Redmond wants to crack down on those abusing the program.
Microsoft has announced that they will be reducing the length of their Long Term Servicing Channel (LTSC) version of Windows 10 Enterprise. Specifically, they plan to shorten the period of coverage from ten years to only five. The cut in coverage will start with the next LTSC release, Windows 10 21H2. That release would normally come in the second half of 2021.
About Windows 10 LTSC
First, Microsoft introduced Windows 10 “as a service”. This was a method of continually providing new features and capabilities through regular feature updates. Microsoft releases Semi-Annual Channel versions of Windows, such as versions 20H2 and 21H1, twice per year.
In addition to Semi-Annual Channel releases of Windows 10 Enterprise, Microsoft also developed a Long Term Servicing Channel for Windows. Microsoft called this service Windows 10 Enterprise LTSC. There was an Internet of Things (IoT) version, Windows 10 IoT Enterprise LTSC. Each of these products had a 10-year support lifecycle.
LTSC aimed to help enterprises by supporting mission-critical systems that can’t or shouldn’t get regular updates. Windows 10 Enterprise LTSC was for specialty devices and scenarios. That meant devices that simply cannot accept changes or connect to the cloud, but still require a desktop experience.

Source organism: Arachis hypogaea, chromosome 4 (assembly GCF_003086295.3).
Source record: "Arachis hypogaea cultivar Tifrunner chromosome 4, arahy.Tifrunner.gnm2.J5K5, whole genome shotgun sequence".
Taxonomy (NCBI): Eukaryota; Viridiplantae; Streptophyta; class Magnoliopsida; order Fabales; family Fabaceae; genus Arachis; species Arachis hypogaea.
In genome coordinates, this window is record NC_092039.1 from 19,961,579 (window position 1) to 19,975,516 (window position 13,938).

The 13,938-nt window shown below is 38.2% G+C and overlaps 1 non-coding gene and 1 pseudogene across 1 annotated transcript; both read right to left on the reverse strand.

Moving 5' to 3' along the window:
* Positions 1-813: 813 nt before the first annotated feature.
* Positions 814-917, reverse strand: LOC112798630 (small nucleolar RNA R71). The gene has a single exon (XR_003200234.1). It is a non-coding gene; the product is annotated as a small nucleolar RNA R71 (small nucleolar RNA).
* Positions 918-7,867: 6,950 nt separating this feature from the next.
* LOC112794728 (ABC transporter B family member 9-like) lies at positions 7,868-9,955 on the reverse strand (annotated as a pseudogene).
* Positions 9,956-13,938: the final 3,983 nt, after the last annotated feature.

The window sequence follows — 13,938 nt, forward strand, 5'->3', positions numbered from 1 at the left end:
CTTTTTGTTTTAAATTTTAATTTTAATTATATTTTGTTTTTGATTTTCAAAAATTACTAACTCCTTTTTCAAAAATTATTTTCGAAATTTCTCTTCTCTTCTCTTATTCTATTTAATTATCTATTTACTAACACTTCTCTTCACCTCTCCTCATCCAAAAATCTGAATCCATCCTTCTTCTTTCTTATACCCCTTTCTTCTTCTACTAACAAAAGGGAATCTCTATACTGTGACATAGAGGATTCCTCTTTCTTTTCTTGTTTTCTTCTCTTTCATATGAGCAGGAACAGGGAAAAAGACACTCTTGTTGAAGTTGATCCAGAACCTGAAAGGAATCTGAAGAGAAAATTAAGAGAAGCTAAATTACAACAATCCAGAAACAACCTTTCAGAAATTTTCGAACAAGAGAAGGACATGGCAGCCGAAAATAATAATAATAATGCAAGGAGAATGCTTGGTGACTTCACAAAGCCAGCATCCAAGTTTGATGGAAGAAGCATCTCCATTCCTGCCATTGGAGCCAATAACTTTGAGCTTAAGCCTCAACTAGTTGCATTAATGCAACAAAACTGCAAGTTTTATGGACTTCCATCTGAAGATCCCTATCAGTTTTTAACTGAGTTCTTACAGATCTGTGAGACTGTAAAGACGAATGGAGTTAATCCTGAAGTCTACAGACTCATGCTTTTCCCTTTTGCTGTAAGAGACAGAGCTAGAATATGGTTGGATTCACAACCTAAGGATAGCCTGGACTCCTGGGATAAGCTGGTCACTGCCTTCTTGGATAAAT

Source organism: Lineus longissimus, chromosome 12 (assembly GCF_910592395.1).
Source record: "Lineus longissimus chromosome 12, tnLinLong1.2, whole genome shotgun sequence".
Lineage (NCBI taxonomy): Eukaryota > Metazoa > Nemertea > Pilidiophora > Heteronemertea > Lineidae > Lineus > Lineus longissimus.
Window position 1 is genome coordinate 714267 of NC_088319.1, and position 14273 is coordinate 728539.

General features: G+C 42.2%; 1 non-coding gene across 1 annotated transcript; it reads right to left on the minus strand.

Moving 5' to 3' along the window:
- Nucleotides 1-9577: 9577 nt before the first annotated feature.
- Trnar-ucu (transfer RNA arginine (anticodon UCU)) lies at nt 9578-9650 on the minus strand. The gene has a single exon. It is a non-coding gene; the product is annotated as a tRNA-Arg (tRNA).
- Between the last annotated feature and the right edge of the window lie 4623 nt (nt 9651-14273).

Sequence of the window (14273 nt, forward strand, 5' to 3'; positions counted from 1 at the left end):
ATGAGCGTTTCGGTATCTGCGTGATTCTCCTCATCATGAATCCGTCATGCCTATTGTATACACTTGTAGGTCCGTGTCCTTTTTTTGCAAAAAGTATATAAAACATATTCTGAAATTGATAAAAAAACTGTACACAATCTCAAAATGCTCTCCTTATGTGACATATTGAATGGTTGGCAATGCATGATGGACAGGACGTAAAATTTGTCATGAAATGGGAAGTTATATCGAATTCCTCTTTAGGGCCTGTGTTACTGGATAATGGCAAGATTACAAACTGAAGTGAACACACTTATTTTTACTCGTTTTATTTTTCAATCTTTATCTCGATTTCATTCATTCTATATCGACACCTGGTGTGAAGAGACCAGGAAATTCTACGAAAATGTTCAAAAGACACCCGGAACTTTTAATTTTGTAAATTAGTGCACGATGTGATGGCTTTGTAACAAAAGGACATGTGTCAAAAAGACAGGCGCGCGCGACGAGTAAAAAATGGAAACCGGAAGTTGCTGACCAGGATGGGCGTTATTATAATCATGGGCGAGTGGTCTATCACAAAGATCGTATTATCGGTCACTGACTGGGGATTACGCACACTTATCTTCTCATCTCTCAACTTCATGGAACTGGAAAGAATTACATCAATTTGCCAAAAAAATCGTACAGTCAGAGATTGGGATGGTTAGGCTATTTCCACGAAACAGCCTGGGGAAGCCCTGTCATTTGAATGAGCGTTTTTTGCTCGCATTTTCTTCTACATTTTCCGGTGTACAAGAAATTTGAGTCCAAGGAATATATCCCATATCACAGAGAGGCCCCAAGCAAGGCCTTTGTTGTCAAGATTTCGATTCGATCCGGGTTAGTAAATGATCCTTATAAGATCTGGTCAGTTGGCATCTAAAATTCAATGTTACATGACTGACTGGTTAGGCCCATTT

That means that information workers should not have LTSC licenses for their desktops.
Many companies have been abusing the program, however. They have been using LTSC as a way to avoid the twice yearly feature updates.The grand viziers in Redmond have decided to put a stop to that practice.
LTSC keeps a 10 year life for IoT
Joe Lurie, Sr. Product Manager for Microsoft 365, announced the LTSC change in blog post this week. “Windows 10 Client LTSC will change to a 5-year lifecycle, aligning with the changes to the next perpetual version of Office,” he writes.
The version of TSC that applies to the Internet of Things gets to keep its 10 year life. “This change is only being announced for Office LTSC and Windows 10 Enterprise LTSC,” Lurie states.
Lurie justifies the change by claiming that customers are already OK with the shortened life cycle in some cases. “We have found that many who previously installed an LTSC version for information worker desktops have found that they do not require the full 10-year lifecycle,” he says.
“Where scenarios do require 10 years of support, we have found in our conversations that these needs are often better solved with Windows 10 IoT Enterprise LTSC.”